Extra, Extra, Read All About It: Trench Newspapers

A cartoon showing a soldier carefully trying not to let mud ruin his shoes

Extra, Extra, Read All About It: Trench Newspapers

The front page of trench newspaper Honk
“The organ of the gear-box missions”

Don’t believe what you see in the movies.  Soldiers during World War I were not constantly at the front.  Between battles, they experienced periods of painful boredom.  To keep themselves entertained, they put on plays and published trench newspapers, among other things.

These activities kept soldiers occupied and no doubt kept them from sinking into depression by dwelling too much on their situation.  Over time, the trenches produced their own culture.

What Were Trench Newspapers?

As the name implies, trench newspapers were published by soldiers in the trenches. They became extremely popular with more than 30 published by Canadian troops alone. The British published 100 while the French published more than 400.

Although some were handwritten and duplicated with the aid of carbon paper, many were printed on printing presses. Some editions had circulations in the hundreds.

They were generally published by one unit for its use and often had funny titles.

The famous Canadian trench newspaper, Dead Horse Corner Gazette
The famous Canadian trench newspaper, Dead Horse Corner Gazette

Why Were they Published?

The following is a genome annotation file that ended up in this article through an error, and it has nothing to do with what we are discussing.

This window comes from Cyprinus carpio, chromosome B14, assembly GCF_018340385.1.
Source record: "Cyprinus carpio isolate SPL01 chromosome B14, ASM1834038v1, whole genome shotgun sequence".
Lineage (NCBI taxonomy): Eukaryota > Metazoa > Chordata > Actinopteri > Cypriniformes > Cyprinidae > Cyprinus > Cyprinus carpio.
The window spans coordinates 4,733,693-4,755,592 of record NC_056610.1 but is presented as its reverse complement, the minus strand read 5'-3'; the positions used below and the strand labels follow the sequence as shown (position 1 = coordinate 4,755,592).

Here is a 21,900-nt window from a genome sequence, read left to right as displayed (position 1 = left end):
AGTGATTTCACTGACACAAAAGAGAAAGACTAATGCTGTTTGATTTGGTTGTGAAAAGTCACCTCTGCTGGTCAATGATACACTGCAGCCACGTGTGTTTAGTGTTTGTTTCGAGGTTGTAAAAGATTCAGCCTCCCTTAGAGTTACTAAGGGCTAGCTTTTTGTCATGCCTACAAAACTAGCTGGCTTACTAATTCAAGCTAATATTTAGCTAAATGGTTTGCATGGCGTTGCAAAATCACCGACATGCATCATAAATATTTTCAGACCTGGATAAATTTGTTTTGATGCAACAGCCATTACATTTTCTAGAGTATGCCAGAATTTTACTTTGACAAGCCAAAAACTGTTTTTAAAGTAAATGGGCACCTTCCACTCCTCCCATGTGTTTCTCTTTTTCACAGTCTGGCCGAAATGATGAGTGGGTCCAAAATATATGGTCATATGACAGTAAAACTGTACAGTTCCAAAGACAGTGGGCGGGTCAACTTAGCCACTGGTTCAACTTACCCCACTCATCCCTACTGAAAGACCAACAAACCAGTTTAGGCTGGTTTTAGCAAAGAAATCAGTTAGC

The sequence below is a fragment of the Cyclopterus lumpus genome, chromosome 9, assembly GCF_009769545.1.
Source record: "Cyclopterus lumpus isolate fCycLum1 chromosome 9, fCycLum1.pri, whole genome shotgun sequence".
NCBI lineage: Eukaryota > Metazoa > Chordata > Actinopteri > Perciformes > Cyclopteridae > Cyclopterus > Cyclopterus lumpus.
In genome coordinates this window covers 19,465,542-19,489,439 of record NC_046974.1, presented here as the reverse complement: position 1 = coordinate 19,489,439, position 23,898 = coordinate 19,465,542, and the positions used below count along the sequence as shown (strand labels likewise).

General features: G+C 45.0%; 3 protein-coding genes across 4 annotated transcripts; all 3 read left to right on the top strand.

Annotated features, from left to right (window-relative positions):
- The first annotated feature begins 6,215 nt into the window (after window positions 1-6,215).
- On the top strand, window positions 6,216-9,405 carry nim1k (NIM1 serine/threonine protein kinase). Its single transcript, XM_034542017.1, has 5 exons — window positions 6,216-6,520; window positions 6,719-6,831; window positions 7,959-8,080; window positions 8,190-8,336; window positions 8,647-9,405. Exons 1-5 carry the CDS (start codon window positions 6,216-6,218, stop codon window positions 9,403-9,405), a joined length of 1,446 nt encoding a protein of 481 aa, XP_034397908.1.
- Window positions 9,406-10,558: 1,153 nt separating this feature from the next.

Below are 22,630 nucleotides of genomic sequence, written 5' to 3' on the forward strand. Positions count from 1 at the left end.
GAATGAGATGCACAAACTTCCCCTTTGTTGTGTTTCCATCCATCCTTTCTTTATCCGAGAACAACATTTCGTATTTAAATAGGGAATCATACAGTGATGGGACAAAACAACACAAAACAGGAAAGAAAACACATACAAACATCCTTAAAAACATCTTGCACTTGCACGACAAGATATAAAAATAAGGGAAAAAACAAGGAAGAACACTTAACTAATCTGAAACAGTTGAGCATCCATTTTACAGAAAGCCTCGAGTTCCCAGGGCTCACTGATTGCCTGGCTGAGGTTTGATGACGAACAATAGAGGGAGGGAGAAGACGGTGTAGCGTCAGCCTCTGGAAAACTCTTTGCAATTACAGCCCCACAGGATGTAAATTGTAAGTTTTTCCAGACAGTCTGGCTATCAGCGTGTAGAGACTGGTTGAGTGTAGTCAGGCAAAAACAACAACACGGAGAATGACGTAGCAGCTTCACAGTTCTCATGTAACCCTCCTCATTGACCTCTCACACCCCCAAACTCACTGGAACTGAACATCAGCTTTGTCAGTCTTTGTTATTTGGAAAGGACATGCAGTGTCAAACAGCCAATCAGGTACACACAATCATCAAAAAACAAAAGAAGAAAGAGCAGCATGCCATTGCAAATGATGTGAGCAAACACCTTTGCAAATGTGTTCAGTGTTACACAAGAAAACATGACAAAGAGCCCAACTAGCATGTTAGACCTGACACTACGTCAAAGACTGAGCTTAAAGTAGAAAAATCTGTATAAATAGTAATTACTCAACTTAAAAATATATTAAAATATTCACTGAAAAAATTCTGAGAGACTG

Stacks of German trench newspaper Kriegszeitung
Stacks of German trench newspaper Kriegszeitung

Traditional, civilian newspapers were censored during the war. This means they often contained propaganda, misinformation and political rhetoric.

In comparison, trench newspapers only censored information that shouldn’t fall into enemy hands. Soldiers, for the most part, were free to write their feelings and observations of the war, trench life, commanding officers and death.

Examples of Trench Newspapers

Trench newspapers were published by both sides and in several languages.

A French trench newspaper, Le Poilu
A French trench newspaper, Le Poilu

They contained humorous or satirical articles and advice.

A page from a trench newspaper
A page from a trench newspaper
The results of a mustache growing competition
The results of a mustache growing competition in three categories — Charlie Chaplin, ferocious and nondescript

They also contained jokes and political cartoons.

A cartoon showing a soldier carefully trying not to let mud ruin his shoes
“Mercy, I’m afraid this mud will ruin my pumps”

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Updated:  20 October 2020
Melina Druga
Most kids have an active imagination. My imagination has stayed strong into adulthood, and I’ve funneled that creativity into a successful writing career. I write history, both fiction and nonfiction, because although your school history classes may have been boring, the past is not. My goal is to bring the past to life in all its myriad of colors.
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